History by Moonlight (2002)
for violin, clarinet, and piano [15:30]

Gavin Cannizzaro’s short story “History by Moonlight” was written in the fall of 1998. Even on first reading, the story seemed to beg for musical treatment. I sketched out the piece’s opening sonorities–a “juggling” line in a wind instrument contrasted with a low “weeping” melody. It took three and a half years to gain a clearer conception of its direction, refine its details, and finish the piece.

What enchanted me most in this story was the direction and impact the author achieves with fairly sparse resources. From a limited number of recurring motifs and images, he fashions a dreamlike web of shifting and reappearing symbols, a set of aspectral variations of the same material viewed from many different angles.

The significance of numbers in History by Moonlight especially fascinated me. Three and Nine are the story’s dominant numbers: three main characters, nine biscuits, a rule of thirds, Jake juggling a queen and eight pawns… This numerical obsession suggested most of the dimensions of my piece: a trio, cast in nine sections, based on nine-note scales.

Screen Shot 2015-08-22 at 12.00.09 AMAll of the pitch material in “History by Moonlight” is generated in some way from a nine-note nucleus, the following scale (actually only one possible permutation) in which each note is identified with a specific number:

The appearance of pitches is not serialized, but rather governed by a simple mathematical rule: every melodic line, chord, or (in some cases) elements of form must be contained within a series (of pitches or formal elements) that, when converted to a single digit, adds up to nine. For example, the opening phrase of melody in the bass register is built on the following six scale degrees: 1-2-3-9-7-5. The sum of these numbers is 27; two plus seven is nine. In this system, adding nine acts as an identity (that is to say, adding any number to nine yields that number) and thus the number nine is in a sense the system’s “magic number.” The ninth note of each scale thus serves as a central pitch around which the other notes can be symmetrically arranged.

Never before had I composed with such a rigid system of pitch selection. The decision to restrict my compositional palette made me all the more determined to stretch the constricted framework to its extremes.The fifth section of my piece, for instance, depicts a chess game between Jake and Flora. To select the pitches, I created a 9 by 9 matrix and simply played a game of chess with an added pawn and queen on each side. Each square was designated a certain pitch, and the transcribed moves of both sides found their way into the piece. The chess moves are heard as interjections from various instruments over a grid of eighty-one quarter-notes.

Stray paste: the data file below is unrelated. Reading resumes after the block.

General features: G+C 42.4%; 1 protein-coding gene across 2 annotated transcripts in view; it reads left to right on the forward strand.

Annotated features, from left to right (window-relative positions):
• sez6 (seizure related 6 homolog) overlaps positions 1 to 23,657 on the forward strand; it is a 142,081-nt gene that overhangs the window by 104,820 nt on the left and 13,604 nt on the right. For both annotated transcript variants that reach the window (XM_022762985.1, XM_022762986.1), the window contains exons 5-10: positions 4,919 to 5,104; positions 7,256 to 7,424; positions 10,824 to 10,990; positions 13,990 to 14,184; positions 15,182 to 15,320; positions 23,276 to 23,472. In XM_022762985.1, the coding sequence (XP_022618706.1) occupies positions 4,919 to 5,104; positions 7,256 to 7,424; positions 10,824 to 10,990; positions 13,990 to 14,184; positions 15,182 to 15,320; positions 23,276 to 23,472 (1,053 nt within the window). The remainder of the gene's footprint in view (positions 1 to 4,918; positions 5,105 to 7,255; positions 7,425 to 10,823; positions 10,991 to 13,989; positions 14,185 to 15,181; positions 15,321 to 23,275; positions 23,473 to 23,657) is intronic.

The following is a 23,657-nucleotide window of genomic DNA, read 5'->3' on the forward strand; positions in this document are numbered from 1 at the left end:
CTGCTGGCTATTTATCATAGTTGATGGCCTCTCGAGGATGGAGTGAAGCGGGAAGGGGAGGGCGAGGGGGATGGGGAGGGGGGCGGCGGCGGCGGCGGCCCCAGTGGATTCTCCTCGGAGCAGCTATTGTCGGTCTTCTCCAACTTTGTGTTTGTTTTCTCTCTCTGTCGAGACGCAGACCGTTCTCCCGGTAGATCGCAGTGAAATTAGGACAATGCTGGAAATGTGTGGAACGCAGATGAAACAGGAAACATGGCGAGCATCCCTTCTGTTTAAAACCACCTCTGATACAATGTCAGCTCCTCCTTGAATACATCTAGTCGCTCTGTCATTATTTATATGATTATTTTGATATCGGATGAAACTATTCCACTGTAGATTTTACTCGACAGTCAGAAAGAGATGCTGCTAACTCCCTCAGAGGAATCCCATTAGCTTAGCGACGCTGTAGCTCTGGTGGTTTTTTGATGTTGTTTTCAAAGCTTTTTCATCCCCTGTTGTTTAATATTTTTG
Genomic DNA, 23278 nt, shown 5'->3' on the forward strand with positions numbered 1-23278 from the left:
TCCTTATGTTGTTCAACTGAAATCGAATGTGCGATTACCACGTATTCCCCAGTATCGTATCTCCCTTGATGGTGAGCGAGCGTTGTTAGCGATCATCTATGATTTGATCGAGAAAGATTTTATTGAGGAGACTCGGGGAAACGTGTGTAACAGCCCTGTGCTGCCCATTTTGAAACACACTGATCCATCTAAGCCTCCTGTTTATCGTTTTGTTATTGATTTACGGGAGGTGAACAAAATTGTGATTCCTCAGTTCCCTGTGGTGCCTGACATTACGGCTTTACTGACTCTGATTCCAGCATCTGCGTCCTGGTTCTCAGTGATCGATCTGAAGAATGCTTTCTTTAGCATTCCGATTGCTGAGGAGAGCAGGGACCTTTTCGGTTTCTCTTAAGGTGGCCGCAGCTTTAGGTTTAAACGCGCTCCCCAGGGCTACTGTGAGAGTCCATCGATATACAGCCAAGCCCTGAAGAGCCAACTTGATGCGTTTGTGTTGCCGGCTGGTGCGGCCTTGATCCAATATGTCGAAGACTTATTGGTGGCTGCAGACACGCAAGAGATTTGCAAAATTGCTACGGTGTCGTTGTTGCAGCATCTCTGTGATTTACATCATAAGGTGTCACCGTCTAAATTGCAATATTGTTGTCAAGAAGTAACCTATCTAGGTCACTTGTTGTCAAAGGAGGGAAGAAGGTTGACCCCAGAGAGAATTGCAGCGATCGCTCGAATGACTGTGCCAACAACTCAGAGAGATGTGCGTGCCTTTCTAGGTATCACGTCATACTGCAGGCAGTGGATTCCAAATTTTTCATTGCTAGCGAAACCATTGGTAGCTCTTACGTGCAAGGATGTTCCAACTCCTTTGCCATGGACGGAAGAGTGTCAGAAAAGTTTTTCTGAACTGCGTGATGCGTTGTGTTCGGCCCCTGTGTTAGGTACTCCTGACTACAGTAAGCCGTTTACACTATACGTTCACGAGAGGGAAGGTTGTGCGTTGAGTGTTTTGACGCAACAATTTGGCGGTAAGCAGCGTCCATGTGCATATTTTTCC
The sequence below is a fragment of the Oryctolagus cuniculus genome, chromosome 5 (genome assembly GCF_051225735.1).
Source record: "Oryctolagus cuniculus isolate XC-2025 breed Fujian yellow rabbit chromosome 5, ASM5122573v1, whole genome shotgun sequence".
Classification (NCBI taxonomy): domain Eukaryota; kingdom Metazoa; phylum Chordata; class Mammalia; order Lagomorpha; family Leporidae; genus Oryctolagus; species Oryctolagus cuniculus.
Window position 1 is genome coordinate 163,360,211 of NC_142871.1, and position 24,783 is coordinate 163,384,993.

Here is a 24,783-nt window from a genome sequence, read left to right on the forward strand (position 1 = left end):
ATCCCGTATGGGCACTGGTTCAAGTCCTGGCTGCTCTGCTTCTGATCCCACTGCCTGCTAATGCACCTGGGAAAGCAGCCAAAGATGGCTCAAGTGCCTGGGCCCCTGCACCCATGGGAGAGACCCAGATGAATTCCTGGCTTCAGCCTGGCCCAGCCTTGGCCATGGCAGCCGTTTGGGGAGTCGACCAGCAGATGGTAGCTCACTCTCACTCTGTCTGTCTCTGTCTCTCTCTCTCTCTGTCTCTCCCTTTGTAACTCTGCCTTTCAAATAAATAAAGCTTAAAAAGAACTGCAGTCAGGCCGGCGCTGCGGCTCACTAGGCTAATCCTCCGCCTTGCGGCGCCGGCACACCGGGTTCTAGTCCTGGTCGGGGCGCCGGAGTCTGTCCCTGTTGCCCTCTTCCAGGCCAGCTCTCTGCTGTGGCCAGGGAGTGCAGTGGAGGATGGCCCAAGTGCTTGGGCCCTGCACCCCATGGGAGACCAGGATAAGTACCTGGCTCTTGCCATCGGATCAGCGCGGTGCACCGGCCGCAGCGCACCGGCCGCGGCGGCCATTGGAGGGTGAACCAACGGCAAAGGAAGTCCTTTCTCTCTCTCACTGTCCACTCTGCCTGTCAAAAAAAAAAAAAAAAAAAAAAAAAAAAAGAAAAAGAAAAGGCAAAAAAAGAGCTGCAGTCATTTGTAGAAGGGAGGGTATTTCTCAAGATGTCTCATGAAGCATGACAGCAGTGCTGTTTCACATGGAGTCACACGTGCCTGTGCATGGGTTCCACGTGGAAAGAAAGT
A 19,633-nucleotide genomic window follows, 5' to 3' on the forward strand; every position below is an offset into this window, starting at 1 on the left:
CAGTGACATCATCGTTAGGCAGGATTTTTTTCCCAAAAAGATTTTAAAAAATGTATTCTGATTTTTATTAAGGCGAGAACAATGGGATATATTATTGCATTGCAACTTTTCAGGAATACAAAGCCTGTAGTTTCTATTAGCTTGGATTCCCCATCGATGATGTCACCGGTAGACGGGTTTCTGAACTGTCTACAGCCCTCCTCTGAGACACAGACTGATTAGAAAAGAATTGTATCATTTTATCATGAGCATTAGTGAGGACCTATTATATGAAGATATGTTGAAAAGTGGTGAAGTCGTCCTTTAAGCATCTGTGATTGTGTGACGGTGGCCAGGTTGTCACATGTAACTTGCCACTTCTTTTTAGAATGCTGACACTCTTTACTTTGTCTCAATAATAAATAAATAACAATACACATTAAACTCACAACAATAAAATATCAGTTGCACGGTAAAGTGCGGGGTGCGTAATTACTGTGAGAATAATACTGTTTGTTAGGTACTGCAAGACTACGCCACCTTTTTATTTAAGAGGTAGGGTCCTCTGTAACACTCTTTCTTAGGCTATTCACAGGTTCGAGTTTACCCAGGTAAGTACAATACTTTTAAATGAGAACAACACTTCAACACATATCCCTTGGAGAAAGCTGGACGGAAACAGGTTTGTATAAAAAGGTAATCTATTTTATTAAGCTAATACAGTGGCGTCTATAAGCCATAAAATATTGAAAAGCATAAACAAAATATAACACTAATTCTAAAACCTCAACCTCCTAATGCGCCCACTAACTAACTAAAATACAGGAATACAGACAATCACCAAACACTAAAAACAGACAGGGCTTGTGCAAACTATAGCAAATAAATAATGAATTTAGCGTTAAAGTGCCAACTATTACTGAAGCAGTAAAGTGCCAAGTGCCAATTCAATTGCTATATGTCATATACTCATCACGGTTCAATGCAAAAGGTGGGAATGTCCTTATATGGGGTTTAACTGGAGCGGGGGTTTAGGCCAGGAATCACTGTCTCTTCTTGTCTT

My ultimate goal in composing History by Moonlight, however, was to use an extremely inflexible and controlled musical language to convey the contour of an independent narrative. Letting the piece fall according to the numbers wasn’t a sufficient end in itself; there was also a storyline to mirror in music.

History by Moonlight is a story about three main characters: Jake, the daydreaming father; Flora, the overbearing matriarch; and Celine, the weepy and heartbreakingly childlike daughter. These characters are depicted throughout the piece. Rather than explicitly linked with particular instruments, they are represented by different musical elements; Celine is always linked with melody, Flora to rhythm, and Jake to texture (specifically, the directionless and circular ‘juggling’ motif that first appears in the clarinet at the opening). The interplay between these musical dimensions is explored–either one, two, or all three elements at a time–throughout the piece’s nine movements. as might be expected in any melodrama, the entire company performs the opening and closing scenes (movements I. and IX.), while the subtler shades of subsets are explored in the inner movements. The one exception is movement V. (the aforementioned chess game) which functions as a “play within a play”; Jake and Flora’s chess game is intercut with scenes of Celine listening to a record about another trio–a soft and naive music box melody in a higher register.

These roles are most explicit in the “SOLO” Movements (VI.-VIII.) where each character is depicted alone. Celine alone, represented by melody, is depicted in the sixth movement by a reverse fugue (mirroring Celine’s regression in age throughout the story) on subjects derived from six different permutations of the nine-note scale. What the listener perceives as a series of entrances is actually the stretto section; after some sequenced material, voices drop out one at a time. A swirling texture of instrumental effects fills Jake’s dreamlike solo movement (exactly nine measures long), while Flora’s stern command is evoked by superimposed layers of rhythm with NO melodic motion, where each pitch is struck nine times.

So what, ultimately, is the best approach for a first-time listener? First off, Read Gavin’s story first as a guidepost. It’s all in the music somewhere–not only the overall contour, but the details as well: a camera forgetting to click, Jake’s slump over the chessboard–even the sliding biscuits make an appearance. Then, take the opening measures as a starting point. Here, and only here, the three characters are delineated by the three instruments: Jake’s juggling in the clarinet, Celine’s weeping in the piano’s prolonged bass melody, and Flora’s snapshots in the violin’s interjections. After this short introduction, sit back and follow the characters through to the end; it will be obvious who among the three comes out on top…